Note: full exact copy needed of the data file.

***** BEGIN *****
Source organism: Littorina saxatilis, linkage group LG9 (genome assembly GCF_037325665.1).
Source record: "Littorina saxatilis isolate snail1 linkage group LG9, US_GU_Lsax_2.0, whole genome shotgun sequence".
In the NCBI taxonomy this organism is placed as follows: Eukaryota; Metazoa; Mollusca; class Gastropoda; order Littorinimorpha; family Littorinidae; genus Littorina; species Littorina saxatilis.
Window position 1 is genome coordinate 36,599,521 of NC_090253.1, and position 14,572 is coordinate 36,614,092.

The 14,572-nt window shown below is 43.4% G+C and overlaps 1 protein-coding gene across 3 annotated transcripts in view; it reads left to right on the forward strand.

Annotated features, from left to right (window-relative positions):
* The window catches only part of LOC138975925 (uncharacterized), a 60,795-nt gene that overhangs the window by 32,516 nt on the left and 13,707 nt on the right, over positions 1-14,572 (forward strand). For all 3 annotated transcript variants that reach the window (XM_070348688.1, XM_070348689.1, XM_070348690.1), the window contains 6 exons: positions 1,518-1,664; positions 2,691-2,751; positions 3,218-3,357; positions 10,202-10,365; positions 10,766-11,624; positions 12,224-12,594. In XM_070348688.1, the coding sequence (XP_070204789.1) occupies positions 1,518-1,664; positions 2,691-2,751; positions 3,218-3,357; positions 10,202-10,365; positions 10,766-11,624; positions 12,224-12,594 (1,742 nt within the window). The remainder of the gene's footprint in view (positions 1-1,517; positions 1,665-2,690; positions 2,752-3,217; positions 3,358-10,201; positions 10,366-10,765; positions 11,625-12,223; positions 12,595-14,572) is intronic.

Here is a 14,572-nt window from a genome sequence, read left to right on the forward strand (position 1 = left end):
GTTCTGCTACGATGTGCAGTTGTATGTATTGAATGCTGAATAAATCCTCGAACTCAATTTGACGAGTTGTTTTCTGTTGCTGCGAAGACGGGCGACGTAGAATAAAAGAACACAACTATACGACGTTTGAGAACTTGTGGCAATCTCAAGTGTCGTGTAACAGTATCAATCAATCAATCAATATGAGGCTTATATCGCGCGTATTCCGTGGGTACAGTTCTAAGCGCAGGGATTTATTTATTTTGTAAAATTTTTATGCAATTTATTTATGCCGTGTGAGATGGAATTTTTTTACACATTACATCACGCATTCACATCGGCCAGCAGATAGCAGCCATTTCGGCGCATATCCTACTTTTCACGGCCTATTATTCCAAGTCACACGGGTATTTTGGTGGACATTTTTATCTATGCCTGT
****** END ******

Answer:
Source organism: Littorina saxatilis, linkage group LG9 (genome assembly GCF_037325665.1).
Source record: "Littorina saxatilis isolate snail1 linkage group LG9, US_GU_Lsax_2.0, whole genome shotgun sequence".
In the NCBI taxonomy this organism is placed as follows: Eukaryota; Metazoa; Mollusca; class Gastropoda; order Littorinimorpha; family Littorinidae; genus Littorina; species Littorina saxatilis.
Window position 1 is genome coordinate 36,599,521 of NC_090253.1, and position 14,572 is coordinate 36,614,092.

The 14,572-nt window shown below is 43.4% G+C and overlaps 1 protein-coding gene across 3 annotated transcripts in view; it reads left to right on the forward strand.

Annotated features, from left to right (window-relative positions):
* The window catches only part of LOC138975925 (uncharacterized), a 60,795-nt gene that overhangs the window by 32,516 nt on the left and 13,707 nt on the right, over positions 1-14,572 (forward strand). For all 3 annotated transcript variants that reach the window (XM_070348688.1, XM_070348689.1, XM_070348690.1), the window contains 6 exons: positions 1,518-1,664; positions 2,691-2,751; positions 3,218-3,357; positions 10,202-10,365; positions 10,766-11,624; positions 12,224-12,594. In XM_070348688.1, the coding sequence (XP_070204789.1) occupies positions 1,518-1,664; positions 2,691-2,751; positions 3,218-3,357; positions 10,202-10,365; positions 10,766-11,624; positions 12,224-12,594 (1,742 nt within the window). The remainder of the gene's footprint in view (positions 1-1,517; positions 1,665-2,690; positions 2,752-3,217; positions 3,358-10,201; positions 10,366-10,765; positions 11,625-12,223; positions 12,595-14,572) is intronic.

Here is a 14,572-nt window from a genome sequence, read left to right on the forward strand (position 1 = left end):
GTTCTGCTACGATGTGCAGTTGTATGTATTGAATGCTGAATAAATCCTCGAACTCAATTTGACGAGTTGTTTTCTGTTGCTGCGAAGACGGGCGACGTAGAATAAAAGAACACAACTATACGACGTTTGAGAACTTGTGGCAATCTCAAGTGTCGTGTAACAGTATCAATCAATCAATCAATATGAGGCTTATATCGCGCGTATTCCGTGGGTACAGTTCTAAGCGCAGGGATTTATTTATTTTGTAAAATTTTTATGCAATTTATTTATGCCGTGTGAGATGGAATTTTTTTACACATTACATCACGCATTCACATCGGCCAGCAGATAGCAGCCATTTCGGCGCATATCCTACTTTTCACGGCCTATTATTCCAAGTCACACGGGTATTTTGGTGGACATTTTTATCTATGCCTGT